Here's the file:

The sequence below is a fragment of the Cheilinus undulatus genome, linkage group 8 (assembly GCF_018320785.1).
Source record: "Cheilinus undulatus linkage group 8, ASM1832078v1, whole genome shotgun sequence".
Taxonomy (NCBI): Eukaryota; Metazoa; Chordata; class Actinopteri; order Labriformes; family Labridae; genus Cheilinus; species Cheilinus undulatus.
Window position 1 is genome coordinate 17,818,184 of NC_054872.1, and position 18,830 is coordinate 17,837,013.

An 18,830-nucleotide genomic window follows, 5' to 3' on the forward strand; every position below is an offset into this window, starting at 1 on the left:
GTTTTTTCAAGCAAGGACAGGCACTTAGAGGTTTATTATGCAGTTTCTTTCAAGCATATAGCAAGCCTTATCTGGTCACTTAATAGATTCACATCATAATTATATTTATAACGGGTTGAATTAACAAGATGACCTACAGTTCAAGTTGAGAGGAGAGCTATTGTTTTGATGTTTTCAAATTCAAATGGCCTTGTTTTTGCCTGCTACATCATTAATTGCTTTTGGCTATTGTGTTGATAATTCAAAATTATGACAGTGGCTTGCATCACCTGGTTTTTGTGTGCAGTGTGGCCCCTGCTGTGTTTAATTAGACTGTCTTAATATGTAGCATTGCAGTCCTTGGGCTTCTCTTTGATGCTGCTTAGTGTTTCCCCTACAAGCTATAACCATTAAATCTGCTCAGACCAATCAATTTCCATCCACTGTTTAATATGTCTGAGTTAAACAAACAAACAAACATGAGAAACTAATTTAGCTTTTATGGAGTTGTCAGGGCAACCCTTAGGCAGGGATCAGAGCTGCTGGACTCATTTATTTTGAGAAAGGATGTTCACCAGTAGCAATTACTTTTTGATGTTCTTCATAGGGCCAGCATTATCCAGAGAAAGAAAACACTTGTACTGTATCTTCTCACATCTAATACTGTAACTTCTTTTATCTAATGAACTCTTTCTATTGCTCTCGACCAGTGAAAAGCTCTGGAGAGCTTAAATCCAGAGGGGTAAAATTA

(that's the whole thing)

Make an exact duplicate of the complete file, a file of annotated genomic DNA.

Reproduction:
The sequence below is a fragment of the Cheilinus undulatus genome, linkage group 8 (assembly GCF_018320785.1).
Source record: "Cheilinus undulatus linkage group 8, ASM1832078v1, whole genome shotgun sequence".
Taxonomy (NCBI): Eukaryota; Metazoa; Chordata; class Actinopteri; order Labriformes; family Labridae; genus Cheilinus; species Cheilinus undulatus.
Window position 1 is genome coordinate 17,818,184 of NC_054872.1, and position 18,830 is coordinate 17,837,013.

An 18,830-nucleotide genomic window follows, 5' to 3' on the forward strand; every position below is an offset into this window, starting at 1 on the left:
GTTTTTTCAAGCAAGGACAGGCACTTAGAGGTTTATTATGCAGTTTCTTTCAAGCATATAGCAAGCCTTATCTGGTCACTTAATAGATTCACATCATAATTATATTTATAACGGGTTGAATTAACAAGATGACCTACAGTTCAAGTTGAGAGGAGAGCTATTGTTTTGATGTTTTCAAATTCAAATGGCCTTGTTTTTGCCTGCTACATCATTAATTGCTTTTGGCTATTGTGTTGATAATTCAAAATTATGACAGTGGCTTGCATCACCTGGTTTTTGTGTGCAGTGTGGCCCCTGCTGTGTTTAATTAGACTGTCTTAATATGTAGCATTGCAGTCCTTGGGCTTCTCTTTGATGCTGCTTAGTGTTTCCCCTACAAGCTATAACCATTAAATCTGCTCAGACCAATCAATTTCCATCCACTGTTTAATATGTCTGAGTTAAACAAACAAACAAACATGAGAAACTAATTTAGCTTTTATGGAGTTGTCAGGGCAACCCTTAGGCAGGGATCAGAGCTGCTGGACTCATTTATTTTGAGAAAGGATGTTCACCAGTAGCAATTACTTTTTGATGTTCTTCATAGGGCCAGCATTATCCAGAGAAAGAAAACACTTGTACTGTATCTTCTCACATCTAATACTGTAACTTCTTTTATCTAATGAACTCTTTCTATTGCTCTCGACCAGTGAAAAGCTCTGGAGAGCTTAAATCCAGAGGGGTAAAATTA